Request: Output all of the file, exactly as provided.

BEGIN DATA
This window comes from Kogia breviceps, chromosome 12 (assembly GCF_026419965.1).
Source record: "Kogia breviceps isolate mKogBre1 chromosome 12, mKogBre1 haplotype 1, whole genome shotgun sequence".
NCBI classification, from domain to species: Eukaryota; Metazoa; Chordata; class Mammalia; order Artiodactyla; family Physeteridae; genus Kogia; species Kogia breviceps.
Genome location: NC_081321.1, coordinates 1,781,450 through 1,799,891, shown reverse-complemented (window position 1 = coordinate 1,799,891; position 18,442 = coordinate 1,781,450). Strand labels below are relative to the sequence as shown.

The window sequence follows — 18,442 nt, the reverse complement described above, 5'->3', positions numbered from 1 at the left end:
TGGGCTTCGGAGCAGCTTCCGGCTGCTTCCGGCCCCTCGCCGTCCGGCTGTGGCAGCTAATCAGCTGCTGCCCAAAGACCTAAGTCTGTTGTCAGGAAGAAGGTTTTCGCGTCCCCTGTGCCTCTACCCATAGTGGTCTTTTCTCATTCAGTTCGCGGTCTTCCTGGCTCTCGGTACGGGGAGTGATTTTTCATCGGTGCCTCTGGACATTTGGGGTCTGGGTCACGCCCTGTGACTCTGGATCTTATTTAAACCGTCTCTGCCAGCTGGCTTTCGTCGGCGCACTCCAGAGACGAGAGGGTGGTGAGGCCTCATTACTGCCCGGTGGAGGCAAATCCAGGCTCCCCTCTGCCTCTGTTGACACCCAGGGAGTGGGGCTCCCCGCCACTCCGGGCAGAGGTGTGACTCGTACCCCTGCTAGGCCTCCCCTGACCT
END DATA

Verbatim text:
This window comes from Kogia breviceps, chromosome 12 (assembly GCF_026419965.1).
Source record: "Kogia breviceps isolate mKogBre1 chromosome 12, mKogBre1 haplotype 1, whole genome shotgun sequence".
NCBI classification, from domain to species: Eukaryota; Metazoa; Chordata; class Mammalia; order Artiodactyla; family Physeteridae; genus Kogia; species Kogia breviceps.
Genome location: NC_081321.1, coordinates 1,781,450 through 1,799,891, shown reverse-complemented (window position 1 = coordinate 1,799,891; position 18,442 = coordinate 1,781,450). Strand labels below are relative to the sequence as shown.

The window sequence follows — 18,442 nt, the reverse complement described above, 5'->3', positions numbered from 1 at the left end:
TGGGCTTCGGAGCAGCTTCCGGCTGCTTCCGGCCCCTCGCCGTCCGGCTGTGGCAGCTAATCAGCTGCTGCCCAAAGACCTAAGTCTGTTGTCAGGAAGAAGGTTTTCGCGTCCCCTGTGCCTCTACCCATAGTGGTCTTTTCTCATTCAGTTCGCGGTCTTCCTGGCTCTCGGTACGGGGAGTGATTTTTCATCGGTGCCTCTGGACATTTGGGGTCTGGGTCACGCCCTGTGACTCTGGATCTTATTTAAACCGTCTCTGCCAGCTGGCTTTCGTCGGCGCACTCCAGAGACGAGAGGGTGGTGAGGCCTCATTACTGCCCGGTGGAGGCAAATCCAGGCTCCCCTCTGCCTCTGTTGACACCCAGGGAGTGGGGCTCCCCGCCACTCCGGGCAGAGGTGTGACTCGTACCCCTGCTAGGCCTCCCCTGACCT